Only, hah! They took longer to do then the other pieces! I had to do more cheat sheets and it took forever to do the increases going up the sleeve and then the decreasing on the sleeve cap on double beds. Now I attach the sleeves and there is too much bulk under the arms. So I hung the sleeve seams on the machine taking them in and it turned out perfect. I then serged the inner sleeve seam so it was not thick . The greatest thing about this sweater is that after all of that work it fits me perfectly!  It also looks better since I lost 10 pounds. lol   I found a simple silver closure that I liked for the front at JoAnn fabrics.

I don’t want to discourage anyone because this is easy. It just takes time. 🙂

Sorry if you received three notices for this posting. WordPress has changed its format again!

How to shorten a garment after it is sewn together

finished attaching hem

I went to the ladies house that had come to my house and Sheila and I had a wonderful time.(We also met up with two knitters from our old guild that had stopped meeting and that added to the excitement). Her name is Patty and she was a wonderful hostess. We came away with mugs with our names on them that she had made, Halloween candy, an angel she made with jewelry beads .She gave us a bag to carry it all with her home town on it with a picture of a covered bridge that still stands there complete with the walk for pedestrians to use that runs along  the side. And of course, she gave me the felting machine that I can’t wait to try. She baked cookies and ordered pizza for our lunch. She also had a tray of cheese and crackers and spinach dip! My favorite. We met her husband Greg and her doggie Bosco and her parrot Howie. They all behaved while we were there in her home. LOL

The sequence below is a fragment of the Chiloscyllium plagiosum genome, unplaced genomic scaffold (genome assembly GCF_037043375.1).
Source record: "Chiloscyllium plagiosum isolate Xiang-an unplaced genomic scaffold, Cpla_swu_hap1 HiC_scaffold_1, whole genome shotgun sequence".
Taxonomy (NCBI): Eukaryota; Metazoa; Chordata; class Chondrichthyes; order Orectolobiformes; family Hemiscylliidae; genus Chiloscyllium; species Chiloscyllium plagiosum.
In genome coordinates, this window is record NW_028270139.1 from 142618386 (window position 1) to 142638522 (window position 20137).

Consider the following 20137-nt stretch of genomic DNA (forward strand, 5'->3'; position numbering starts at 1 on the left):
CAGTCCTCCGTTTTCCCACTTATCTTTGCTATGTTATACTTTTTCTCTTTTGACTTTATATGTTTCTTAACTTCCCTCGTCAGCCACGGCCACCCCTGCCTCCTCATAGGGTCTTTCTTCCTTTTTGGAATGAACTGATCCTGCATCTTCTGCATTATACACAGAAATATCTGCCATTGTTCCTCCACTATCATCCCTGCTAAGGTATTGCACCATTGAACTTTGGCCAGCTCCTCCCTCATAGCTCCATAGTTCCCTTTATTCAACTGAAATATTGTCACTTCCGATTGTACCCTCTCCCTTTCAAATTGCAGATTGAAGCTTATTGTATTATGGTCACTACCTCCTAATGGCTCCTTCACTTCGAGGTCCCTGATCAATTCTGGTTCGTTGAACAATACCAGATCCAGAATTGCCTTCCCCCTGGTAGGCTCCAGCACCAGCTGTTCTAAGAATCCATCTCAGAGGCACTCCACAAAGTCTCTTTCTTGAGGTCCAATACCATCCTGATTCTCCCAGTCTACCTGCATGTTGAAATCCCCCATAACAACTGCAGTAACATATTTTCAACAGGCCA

After we stuffed ourselves she took us to her woman cave . It is her whole basement and her hubby only  gets one small corner. She showed us her knitting machines, embroidery machine, her kiln, her potters wheel, her egg cutting station and all of her other hobbies.

Patty told me she had not shortened the sleeves on the sweater yet so I told her I would do it. I decided to document this so that if you ever need to do it, don’t fret, it is very easy. I just had a small hem on the sleeves but if you have ribbing you can do it the same way. Then you would re hang the sleeve and attach the rib. If you don’t like a bound off edge on the inside you could rehang the sleeve stitches and take off on waste yarn and then Kitchener stitch the cuff to it. You can also do this on a sweater length. Maybe you have a long style and don’t want it long anymore. Or you made it from cotton and it is stretching too long . I would encourage all of you to try it once on a tension swatch just to see how easy it is and not to be afraid to try it. If you are using acrylic you might want to lightly steam the stitches where you are going to remove the hem so that the stitches don’t unravel.

Here are pictures and a word document at this drop box link explaining how to do it. 🙂